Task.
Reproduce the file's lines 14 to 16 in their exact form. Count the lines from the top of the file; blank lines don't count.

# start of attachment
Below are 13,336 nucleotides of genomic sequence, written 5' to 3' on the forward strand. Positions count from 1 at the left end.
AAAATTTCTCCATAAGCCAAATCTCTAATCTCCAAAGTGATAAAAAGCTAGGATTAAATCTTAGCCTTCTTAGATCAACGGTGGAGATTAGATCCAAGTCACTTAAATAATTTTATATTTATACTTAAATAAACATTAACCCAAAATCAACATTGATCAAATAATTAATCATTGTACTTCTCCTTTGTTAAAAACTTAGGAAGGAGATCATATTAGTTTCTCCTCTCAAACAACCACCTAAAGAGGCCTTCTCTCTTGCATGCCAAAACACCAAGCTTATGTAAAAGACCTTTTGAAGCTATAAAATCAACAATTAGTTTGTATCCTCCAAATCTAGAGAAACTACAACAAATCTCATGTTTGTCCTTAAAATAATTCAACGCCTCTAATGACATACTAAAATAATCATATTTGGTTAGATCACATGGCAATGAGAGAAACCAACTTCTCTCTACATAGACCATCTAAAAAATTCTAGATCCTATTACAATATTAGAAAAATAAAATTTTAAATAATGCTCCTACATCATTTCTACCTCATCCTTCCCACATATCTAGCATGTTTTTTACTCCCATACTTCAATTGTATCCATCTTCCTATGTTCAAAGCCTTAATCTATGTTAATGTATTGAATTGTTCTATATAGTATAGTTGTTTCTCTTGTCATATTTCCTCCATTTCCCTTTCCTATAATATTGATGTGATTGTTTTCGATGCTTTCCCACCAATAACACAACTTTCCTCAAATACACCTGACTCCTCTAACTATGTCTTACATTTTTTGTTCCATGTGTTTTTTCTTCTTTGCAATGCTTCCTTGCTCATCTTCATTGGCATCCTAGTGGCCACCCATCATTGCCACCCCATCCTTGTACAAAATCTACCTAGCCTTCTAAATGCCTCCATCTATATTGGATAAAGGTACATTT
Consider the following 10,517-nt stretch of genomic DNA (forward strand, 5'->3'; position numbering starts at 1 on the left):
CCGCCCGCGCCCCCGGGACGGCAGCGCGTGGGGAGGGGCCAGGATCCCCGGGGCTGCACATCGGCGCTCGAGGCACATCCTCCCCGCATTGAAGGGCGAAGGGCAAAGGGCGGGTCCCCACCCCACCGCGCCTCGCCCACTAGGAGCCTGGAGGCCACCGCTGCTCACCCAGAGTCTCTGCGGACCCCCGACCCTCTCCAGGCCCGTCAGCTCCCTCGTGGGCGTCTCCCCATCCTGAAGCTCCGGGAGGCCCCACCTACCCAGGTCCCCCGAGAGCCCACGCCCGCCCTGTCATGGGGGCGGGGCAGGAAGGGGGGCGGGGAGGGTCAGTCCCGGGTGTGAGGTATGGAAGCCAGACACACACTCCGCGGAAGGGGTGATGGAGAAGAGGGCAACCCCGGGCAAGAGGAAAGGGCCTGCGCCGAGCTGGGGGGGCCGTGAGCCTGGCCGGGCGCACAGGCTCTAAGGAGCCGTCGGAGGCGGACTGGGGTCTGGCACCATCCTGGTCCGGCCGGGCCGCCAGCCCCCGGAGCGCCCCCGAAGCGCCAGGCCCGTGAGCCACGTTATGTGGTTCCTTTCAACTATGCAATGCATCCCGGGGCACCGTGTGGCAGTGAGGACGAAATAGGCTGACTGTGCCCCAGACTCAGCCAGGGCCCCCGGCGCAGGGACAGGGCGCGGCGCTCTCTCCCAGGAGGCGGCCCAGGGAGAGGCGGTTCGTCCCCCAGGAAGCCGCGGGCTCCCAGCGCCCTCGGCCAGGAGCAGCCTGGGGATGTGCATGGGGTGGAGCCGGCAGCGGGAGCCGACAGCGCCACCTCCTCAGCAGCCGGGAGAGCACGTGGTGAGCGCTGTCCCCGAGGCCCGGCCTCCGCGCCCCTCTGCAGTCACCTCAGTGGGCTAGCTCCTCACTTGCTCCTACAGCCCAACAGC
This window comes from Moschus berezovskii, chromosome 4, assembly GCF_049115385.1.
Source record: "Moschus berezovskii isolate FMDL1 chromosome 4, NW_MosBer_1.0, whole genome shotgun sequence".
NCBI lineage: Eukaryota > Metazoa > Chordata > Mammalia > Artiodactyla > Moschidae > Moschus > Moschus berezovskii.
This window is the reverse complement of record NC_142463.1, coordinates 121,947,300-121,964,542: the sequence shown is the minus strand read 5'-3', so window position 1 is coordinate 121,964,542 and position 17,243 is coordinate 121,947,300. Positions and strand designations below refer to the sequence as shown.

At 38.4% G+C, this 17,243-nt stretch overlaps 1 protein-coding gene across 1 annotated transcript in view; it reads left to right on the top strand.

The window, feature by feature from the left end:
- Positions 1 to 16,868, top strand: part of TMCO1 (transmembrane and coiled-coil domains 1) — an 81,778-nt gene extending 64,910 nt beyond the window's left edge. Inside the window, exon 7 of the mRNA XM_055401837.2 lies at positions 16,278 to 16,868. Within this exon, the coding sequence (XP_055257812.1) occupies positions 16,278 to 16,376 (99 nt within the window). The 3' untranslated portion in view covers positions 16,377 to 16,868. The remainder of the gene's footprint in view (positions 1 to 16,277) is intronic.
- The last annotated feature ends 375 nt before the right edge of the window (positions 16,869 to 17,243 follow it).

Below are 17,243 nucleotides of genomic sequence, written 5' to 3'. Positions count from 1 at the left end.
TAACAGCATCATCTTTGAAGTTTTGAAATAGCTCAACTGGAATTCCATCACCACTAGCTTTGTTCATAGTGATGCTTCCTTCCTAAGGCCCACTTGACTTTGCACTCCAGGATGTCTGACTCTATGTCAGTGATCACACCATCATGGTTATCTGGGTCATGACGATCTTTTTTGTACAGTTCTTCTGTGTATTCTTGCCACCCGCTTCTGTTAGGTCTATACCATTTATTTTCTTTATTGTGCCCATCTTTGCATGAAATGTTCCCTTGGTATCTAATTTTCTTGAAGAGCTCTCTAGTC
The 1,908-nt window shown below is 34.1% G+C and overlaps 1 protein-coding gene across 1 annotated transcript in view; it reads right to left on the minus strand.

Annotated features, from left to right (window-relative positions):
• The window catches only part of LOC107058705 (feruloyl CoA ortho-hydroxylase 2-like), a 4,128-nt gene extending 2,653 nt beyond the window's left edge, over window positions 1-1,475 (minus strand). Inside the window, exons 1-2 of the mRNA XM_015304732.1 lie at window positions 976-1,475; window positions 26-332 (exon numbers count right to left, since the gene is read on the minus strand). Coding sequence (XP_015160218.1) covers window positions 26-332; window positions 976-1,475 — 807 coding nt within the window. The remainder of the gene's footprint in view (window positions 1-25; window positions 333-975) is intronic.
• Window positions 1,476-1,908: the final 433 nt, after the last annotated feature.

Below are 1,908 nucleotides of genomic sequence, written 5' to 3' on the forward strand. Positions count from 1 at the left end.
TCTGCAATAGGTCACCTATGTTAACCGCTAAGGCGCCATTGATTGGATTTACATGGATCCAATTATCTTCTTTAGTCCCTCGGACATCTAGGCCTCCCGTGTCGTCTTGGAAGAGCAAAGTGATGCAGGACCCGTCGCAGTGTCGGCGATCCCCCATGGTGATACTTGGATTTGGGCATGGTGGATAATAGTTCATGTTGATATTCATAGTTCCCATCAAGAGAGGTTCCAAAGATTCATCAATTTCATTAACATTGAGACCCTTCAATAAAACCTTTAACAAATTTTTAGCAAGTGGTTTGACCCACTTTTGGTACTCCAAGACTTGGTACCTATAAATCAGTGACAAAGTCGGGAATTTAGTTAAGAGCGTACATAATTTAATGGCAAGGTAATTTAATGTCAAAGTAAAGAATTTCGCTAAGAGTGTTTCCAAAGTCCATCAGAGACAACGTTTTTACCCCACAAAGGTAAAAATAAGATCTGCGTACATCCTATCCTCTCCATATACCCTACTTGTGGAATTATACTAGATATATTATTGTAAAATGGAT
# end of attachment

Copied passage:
TAACAGCATCATCTTTGAAGTTTTGAAATAGCTCAACTGGAATTCCATCACCACTAGCTTTGTTCATAGTGATGCTTCCTTCCTAAGGCCCACTTGACTTTGCACTCCAGGATGTCTGACTCTATGTCAGTGATCACACCATCATGGTTATCTGGGTCATGACGATCTTTTTTGTACAGTTCTTCTGTGTATTCTTGCCACCCGCTTCTGTTAGGTCTATACCATTTATTTTCTTTATTGTGCCCATCTTTGCATGAAATGTTCCCTTGGTATCTAATTTTCTTGAAGAGCTCTCTAGTC
The 1,908-nt window shown below is 34.1% G+C and overlaps 1 protein-coding gene across 1 annotated transcript in view; it reads right to left on the minus strand.

Annotated features, from left to right (window-relative positions):